¶ 6 On June 4, 2012, Vance moved the court to suppress “any and all evidence seized and/or derived from the execution of a search warrant at his residence” and to dismiss the charges with prejudice. Clerk's Papers (CP) at 4. Two days later, Vance moved the trial court for an order to take the depositions of Agents Peay and Burney. On August 16, the trial court authorized Vance to subpoena Agents Burney and Peay for depositions. Vance served them with notices of deposition, court orders authorizing depositions, and subpoenas duces tecum.

¶ 7 The United States Attorney's Office (USAO) responded on Agent Burney's behalf, stating that the FBI is an agency within the United States DOJ and, thus, the production of documents and testimony of Agent Burney could not be compelled by a subpoena issued by the superior court. The USAO again directed Vance to 28 C.F.R. §§ 16.21 and 16.22. The USAO stated that once Vance provided the required information, it would review his request.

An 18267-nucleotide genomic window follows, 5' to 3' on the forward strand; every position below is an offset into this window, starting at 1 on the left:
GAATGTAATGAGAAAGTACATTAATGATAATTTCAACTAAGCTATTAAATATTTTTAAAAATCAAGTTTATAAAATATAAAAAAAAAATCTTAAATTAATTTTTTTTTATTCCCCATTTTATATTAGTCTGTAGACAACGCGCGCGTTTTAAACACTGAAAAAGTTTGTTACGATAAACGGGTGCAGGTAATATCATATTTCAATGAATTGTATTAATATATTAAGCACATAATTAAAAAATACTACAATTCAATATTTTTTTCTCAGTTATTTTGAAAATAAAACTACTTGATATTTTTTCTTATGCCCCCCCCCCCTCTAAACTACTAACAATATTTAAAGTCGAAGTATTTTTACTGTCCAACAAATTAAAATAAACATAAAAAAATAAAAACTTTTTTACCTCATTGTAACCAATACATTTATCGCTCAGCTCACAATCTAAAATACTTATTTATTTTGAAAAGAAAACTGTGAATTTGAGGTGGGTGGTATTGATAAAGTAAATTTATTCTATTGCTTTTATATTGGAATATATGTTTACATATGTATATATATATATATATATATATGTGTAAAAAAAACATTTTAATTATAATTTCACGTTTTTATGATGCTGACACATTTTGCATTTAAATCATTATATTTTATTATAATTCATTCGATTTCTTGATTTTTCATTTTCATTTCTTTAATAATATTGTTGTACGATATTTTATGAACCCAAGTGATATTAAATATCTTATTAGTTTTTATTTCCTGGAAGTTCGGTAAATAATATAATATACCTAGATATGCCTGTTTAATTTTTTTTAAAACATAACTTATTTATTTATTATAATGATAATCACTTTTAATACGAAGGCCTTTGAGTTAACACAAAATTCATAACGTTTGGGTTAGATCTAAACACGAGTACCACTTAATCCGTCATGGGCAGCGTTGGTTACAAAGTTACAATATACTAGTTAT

¶ 8 The Office of the Chief Counsel of the United States Department of Homeland Security (DHS) responded on Agent Peay's behalf. DHS informed Vance that ICE is a component of the United States Department of Homeland Security, and as a DHS employee, Agent Peay was prohibited from providing documents or testimony related to information she acquired while working for DHS. DHS directed Vance to 6 C.F.R. §§ 5.44 and 5.45, which require individuals to submit a scope and relevancy letter

184 Wash.App. 908

regarding the information

339 P.3d 248

sought.4 DHS also stated that Agent Peay did not have authority to accept service of subpoenas and that Vance should serve the subpoena on DHS to the attention of a senior attorney. DHS stated that it would review Vance's request after Vance had properly served DHS and submitted a scope and relevancy letter. Vance served the subpoena as requested, but did not submit a scope and relevancy letter despite being reminded by DHS.